A volatile air of misery and uncertainty has plagued the Greek capital since the onset of the Global Economic Crisis in 2008. It has transformed a city renowned for its historic beauty and unique culture into the epicentre of all the horrors associated with what we have now established as the Eurozone Debt Crisis.
Contemporary Athens often evokes nothing but violent riots and people struggling to accept and survive a harsh range of austerity measures imposed by the troika lenders (EU–IMF–ECB). Over the last 4 years, the scenes of urban squalor, human rootlessness and outright despair playing out daily in the city’s historic centre would have been simply unimaginable just 5 years ago.
Among an overall homeless population of 13,000, trapped and dispossessed immigrants hustle a formidable existence alongside increasingly HIV-positive prostitutes and heroin addicts who score fixes and clients (often both) around the clock. Nearly a third of all businesses are now closed in central Athens, national unemployment is predicted to reach 29% by 2013 (currently 55% of youth is unemployed), and suicides in the city alone have increased by 25% from 2011. Greece is also the home of 80% of the EU’s detected illegal immigration – all of which is encouraged by authorities to dwell in Athens while awaiting processing – adding further strain to the city’s already dilapidated and underfunded social services.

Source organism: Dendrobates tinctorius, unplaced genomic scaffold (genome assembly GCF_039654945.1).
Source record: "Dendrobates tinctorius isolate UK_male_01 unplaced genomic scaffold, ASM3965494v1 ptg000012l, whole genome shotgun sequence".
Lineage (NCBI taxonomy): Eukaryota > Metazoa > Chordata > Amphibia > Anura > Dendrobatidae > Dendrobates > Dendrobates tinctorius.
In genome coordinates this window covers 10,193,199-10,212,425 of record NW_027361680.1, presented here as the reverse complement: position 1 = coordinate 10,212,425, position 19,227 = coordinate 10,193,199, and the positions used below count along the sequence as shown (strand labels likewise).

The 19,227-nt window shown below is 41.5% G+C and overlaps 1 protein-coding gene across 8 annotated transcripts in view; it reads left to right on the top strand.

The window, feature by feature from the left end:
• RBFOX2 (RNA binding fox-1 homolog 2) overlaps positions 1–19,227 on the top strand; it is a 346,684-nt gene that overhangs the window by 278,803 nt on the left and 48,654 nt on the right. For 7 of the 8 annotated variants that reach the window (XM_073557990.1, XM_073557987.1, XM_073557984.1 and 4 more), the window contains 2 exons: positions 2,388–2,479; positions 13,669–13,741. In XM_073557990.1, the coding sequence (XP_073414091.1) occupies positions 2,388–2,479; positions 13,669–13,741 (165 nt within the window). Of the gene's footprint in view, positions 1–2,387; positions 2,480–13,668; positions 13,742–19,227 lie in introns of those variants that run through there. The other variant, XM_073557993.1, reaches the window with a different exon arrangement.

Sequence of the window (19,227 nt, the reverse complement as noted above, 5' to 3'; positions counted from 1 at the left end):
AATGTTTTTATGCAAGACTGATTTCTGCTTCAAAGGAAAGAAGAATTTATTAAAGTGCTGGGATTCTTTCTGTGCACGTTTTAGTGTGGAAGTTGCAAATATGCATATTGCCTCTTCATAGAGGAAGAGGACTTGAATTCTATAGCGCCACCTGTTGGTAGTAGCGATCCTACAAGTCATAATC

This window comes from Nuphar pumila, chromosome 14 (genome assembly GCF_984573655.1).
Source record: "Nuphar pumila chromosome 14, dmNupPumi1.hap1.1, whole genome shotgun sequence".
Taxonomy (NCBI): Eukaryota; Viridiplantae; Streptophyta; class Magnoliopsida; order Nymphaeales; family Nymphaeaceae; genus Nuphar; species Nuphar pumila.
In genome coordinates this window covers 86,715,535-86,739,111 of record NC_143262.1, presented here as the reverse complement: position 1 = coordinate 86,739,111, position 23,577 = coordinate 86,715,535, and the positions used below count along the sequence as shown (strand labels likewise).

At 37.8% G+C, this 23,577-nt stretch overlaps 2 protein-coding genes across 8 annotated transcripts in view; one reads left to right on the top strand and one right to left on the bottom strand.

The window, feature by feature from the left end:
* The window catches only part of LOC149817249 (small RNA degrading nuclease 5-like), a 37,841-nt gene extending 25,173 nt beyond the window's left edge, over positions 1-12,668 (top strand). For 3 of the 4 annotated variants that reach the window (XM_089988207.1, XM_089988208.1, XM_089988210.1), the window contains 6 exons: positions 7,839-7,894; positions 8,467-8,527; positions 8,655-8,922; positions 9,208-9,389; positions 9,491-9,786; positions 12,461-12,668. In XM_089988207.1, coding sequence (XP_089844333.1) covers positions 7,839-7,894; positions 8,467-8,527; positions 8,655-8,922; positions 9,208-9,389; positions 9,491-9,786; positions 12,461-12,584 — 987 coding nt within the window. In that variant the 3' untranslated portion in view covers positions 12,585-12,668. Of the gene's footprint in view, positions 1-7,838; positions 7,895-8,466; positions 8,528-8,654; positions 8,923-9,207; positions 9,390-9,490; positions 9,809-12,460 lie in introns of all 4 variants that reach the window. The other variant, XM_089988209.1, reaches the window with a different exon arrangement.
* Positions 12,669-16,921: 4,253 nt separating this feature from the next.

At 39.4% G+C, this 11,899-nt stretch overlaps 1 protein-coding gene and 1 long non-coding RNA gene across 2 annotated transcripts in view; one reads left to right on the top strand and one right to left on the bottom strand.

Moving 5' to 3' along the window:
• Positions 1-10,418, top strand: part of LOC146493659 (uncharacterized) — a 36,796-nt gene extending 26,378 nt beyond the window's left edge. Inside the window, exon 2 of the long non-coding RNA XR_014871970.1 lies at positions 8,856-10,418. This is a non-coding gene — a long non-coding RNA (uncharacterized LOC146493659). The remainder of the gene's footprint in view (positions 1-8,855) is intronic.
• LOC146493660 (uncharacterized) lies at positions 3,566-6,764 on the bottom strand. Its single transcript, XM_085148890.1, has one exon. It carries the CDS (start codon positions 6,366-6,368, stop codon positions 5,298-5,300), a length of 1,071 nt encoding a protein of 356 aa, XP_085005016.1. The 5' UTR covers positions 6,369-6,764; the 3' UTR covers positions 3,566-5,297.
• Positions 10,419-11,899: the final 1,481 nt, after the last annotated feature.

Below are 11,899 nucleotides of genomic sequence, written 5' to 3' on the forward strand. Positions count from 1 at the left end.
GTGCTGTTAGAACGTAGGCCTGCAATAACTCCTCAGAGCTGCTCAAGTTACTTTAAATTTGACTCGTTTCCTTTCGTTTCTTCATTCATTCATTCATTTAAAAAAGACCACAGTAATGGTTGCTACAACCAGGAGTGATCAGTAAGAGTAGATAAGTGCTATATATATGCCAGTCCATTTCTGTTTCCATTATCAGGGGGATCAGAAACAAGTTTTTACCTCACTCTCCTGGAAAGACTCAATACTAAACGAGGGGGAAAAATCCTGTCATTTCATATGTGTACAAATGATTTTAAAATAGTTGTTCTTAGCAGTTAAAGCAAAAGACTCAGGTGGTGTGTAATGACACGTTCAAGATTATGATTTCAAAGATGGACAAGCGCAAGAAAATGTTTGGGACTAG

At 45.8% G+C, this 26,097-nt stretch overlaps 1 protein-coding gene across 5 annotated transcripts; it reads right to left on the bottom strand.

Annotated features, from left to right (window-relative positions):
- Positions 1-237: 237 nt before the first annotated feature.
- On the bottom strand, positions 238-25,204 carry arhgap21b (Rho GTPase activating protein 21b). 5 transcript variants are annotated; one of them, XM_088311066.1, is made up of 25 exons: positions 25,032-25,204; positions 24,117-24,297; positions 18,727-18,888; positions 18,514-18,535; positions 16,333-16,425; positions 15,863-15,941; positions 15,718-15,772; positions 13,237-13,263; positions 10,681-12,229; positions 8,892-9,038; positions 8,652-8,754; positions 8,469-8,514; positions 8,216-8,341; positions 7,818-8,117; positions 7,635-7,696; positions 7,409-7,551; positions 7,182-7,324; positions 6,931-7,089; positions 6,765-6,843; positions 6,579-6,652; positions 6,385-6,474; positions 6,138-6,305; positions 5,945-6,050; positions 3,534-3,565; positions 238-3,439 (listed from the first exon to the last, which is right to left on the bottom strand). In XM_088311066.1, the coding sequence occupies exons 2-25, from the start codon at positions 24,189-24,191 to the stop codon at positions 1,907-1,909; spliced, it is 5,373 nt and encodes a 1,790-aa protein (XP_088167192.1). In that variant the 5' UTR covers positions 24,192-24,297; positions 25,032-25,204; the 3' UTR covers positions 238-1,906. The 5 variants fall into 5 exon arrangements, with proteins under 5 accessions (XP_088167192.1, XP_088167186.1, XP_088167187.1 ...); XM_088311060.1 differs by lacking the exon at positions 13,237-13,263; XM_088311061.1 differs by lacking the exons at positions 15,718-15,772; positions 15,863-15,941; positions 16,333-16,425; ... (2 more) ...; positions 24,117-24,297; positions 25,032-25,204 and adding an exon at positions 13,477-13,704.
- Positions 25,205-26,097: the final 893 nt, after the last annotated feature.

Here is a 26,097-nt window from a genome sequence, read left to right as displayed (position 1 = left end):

And yet it can all seem misleading. Along with all the grim faces and endless struggle, Athens life undoubtedly flows on revealing serene pockets of love, empathy and solidarity, and above all, a hope for a finer tomorrow. Enchanted tourists are still wandering about, friends and couples still fall in and out of love, and children are still laughing and playing.